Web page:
Whether you’re a weekend duffer, a hacker who loves how a slice has become a “power fade” or the winner of your club championship, there couldn’t have been anything wrong with your round at the Roman Open on Monday at Dalton Golf and Country Club.
Regardless of if you sank every birdie putt for your team in the four-man select shot tournament or none of your shots were picked by your teammates to be used, you had a good day on the golf course.
And as usual, the area’s charitable organizations were the biggest winners.
The 39th edition of the tournament — an all-volunteer event — generated another record-breaking result when it comes to raising funds. For the past three years, the event’s organizers have somehow managed to find just a little extra length off the tee in raising money for more than 30 charitable organizations across Gordon, Murray and Whitfield counties.
“I always remember what this tournament is all about because I don’t even play golf,” said Vann Brown, the executive director of Roman Open Charities. “The only reason I do this is for the charities. I personally talk or (visit) with every charity we deal with so we know where the money is going.
“Once you see the needs in our community and fully understand them, you will work yourself to death to meet those needs.”
After topping six digits in charitable contributions in 2013, the tournament reached new heights this year. It is also the third straight year that the tournament has completely sold out its registration to play.
“We’ve already raised $115,000 to give out to local charities, and we have well in excess of $200,000 in requests that have come in,” Brown said. “The cutoff is the end of June, so we will probably receive between $250,000 and $300,000 in requests for funds, and all of them are deserved.”
The tournament has come a long way since it began as a cooperation between local Catholic, Episcopalian and Jewish congregations to rebuild the roof on Dalton’s St. Joseph’s Catholic Church.
One of the main additions to the tournament this year was the playing of a “true” championship flight of teams, with the winners based solely on gross score without any score manipulation by handicaps. The Browne, Draper and Land Financial Concepts team of Werner Braun, Jeff Browne, Ben Rickett and Lee Smith won that overall title. Their score of 58 was matched by the Shaw Industries team of Joe Holbrook, Mike Nance, Rick Orr and Julius Shaw, but the championship was decided on a scorecard playoff.
Unlike other flights in both the morning and afternoon tee times, championship flight participants played the course from its full length and the teams did not benefit from any special shots. In the other five flights, each player received a mulligan and each player could hit one shot from the ladies’ tees.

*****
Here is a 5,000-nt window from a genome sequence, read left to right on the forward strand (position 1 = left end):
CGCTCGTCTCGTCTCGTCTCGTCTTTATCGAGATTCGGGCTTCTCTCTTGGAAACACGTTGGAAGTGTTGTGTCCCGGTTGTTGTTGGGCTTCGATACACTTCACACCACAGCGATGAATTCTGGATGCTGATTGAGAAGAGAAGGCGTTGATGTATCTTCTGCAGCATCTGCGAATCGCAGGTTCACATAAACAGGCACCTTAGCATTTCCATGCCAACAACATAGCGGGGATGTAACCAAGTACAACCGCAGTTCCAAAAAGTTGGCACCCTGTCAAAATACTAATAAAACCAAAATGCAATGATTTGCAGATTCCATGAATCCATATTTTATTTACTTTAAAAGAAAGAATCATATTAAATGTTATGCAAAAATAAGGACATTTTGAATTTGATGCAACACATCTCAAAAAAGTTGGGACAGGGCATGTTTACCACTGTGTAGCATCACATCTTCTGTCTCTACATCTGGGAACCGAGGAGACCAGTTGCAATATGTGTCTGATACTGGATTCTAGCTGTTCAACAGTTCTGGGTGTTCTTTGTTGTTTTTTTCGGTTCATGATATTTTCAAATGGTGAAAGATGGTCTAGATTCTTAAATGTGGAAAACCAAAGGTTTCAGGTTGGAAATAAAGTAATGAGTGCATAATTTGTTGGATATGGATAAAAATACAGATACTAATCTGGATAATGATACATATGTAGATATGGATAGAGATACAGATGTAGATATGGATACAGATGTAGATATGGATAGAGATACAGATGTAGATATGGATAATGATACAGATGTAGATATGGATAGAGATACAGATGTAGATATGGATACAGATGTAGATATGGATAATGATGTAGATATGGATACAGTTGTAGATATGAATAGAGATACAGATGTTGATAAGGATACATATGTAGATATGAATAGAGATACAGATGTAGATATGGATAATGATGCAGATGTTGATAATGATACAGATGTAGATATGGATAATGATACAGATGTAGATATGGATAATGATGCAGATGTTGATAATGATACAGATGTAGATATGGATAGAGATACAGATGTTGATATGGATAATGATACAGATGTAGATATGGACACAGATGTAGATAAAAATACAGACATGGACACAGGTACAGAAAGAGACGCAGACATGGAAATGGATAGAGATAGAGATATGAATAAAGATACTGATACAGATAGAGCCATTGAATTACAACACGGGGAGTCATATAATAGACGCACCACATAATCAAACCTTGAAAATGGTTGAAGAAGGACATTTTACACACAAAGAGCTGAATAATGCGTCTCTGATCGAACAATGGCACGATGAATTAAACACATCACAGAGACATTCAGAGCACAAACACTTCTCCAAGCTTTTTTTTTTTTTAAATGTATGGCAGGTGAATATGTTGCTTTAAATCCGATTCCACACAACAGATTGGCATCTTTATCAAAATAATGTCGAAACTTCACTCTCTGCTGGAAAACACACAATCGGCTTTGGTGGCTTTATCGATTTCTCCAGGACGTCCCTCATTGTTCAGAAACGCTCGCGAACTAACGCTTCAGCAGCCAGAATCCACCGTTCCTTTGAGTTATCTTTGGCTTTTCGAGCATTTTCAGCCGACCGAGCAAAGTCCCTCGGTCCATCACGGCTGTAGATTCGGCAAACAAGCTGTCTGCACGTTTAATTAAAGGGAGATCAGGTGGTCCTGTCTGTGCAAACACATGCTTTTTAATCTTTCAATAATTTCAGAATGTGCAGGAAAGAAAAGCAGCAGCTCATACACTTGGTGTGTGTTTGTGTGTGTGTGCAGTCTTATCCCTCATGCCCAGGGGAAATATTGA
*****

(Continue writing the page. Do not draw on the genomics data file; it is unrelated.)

“It was tough, and those gold tees were all the way in the back,” said Dan Peeples, who played on the third-place Julian Peeples Funeral Home team. “We had to make a lot of putts today. We had a lot of fun and the competition was really top-notch, and I liked it because it really brings a lot more skill involved.”
Brown said the championship flight’s debut was a success and that it’s “going to be interesting to see where that goes from here.”
“It was a lot more successful than we thought it was going to be,” he said. “We were targeting 10 teams, and had to have at least six to put it on, and got nine. We would have had a full championship flight, but a few teams didn’t know about it or had to play in the afternoon flight. I fully expect the championship flight to be sold out next year.”
Brown said there are many possibilities — including spinning the championship flight off of the Roman Open.
“What we have talked about it is making the championship flight its own separate tournament,” Brown said. “But it all depends on interest. They pay more money to be in that championship flight, but if we can support it we will do it. Whatever raises the most money is what we will do. It really doesn’t matter how we do the tournament. It is, how do we get the most money to the charities?”
That’s because it is the charities that matter most to all involved in the organizing of the Roman Open. With a 30-member board that begins work each new year and a volunteer staff of more than 100, Brown said all of the effort is worth it when the money and services raised by the tournament find their way to the charities that need it.
“If you go to the homeless shelters and go to the food banks and go to (Cherokee Estate, a Georgia Sheriffs’ Youth Home) you meet the people and you meet the kids and your heart goes out to them,” Brown said. “There are so many needs here, and I have just never seen a more philanthropic society than what we have here. If you ask, people will give. It is a phenomenal community.”
Chris Whitfield is a sports writer for The Daily Citizen. You can write to him at email@example.com.